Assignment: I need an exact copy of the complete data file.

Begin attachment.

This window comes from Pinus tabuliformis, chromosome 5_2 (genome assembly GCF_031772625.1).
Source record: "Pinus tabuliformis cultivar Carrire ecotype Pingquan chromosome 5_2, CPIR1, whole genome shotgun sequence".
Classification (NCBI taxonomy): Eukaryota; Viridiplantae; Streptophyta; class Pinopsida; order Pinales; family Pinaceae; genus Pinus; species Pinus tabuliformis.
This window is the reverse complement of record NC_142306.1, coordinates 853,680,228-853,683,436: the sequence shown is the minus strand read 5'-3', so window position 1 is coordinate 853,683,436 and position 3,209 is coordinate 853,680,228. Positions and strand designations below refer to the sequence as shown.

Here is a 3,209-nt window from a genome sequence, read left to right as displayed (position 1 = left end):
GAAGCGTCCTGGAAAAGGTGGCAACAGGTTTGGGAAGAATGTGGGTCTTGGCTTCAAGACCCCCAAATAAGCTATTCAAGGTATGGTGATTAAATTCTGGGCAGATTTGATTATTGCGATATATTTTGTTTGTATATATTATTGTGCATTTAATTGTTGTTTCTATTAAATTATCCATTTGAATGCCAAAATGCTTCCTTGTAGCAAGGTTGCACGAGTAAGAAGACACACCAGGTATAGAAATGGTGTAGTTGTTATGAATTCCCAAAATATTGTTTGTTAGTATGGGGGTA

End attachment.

This window comes from Pinus tabuliformis, chromosome 5_2 (genome assembly GCF_031772625.1).
Source record: "Pinus tabuliformis cultivar Carrire ecotype Pingquan chromosome 5_2, CPIR1, whole genome shotgun sequence".
Classification (NCBI taxonomy): Eukaryota; Viridiplantae; Streptophyta; class Pinopsida; order Pinales; family Pinaceae; genus Pinus; species Pinus tabuliformis.
This window is the reverse complement of record NC_142306.1, coordinates 853,680,228-853,683,436: the sequence shown is the minus strand read 5'-3', so window position 1 is coordinate 853,683,436 and position 3,209 is coordinate 853,680,228. Positions and strand designations below refer to the sequence as shown.

Here is a 3,209-nt window from a genome sequence, read left to right as displayed (position 1 = left end):
GAAGCGTCCTGGAAAAGGTGGCAACAGGTTTGGGAAGAATGTGGGTCTTGGCTTCAAGACCCCCAAATAAGCTATTCAAGGTATGGTGATTAAATTCTGGGCAGATTTGATTATTGCGATATATTTTGTTTGTATATATTATTGTGCATTTAATTGTTGTTTCTATTAAATTATCCATTTGAATGCCAAAATGCTTCCTTGTAGCAAGGTTGCACGAGTAAGAAGACACACCAGGTATAGAAATGGTGTAGTTGTTATGAATTCCCAAAATATTGTTTGTTAGTATGGGGGTA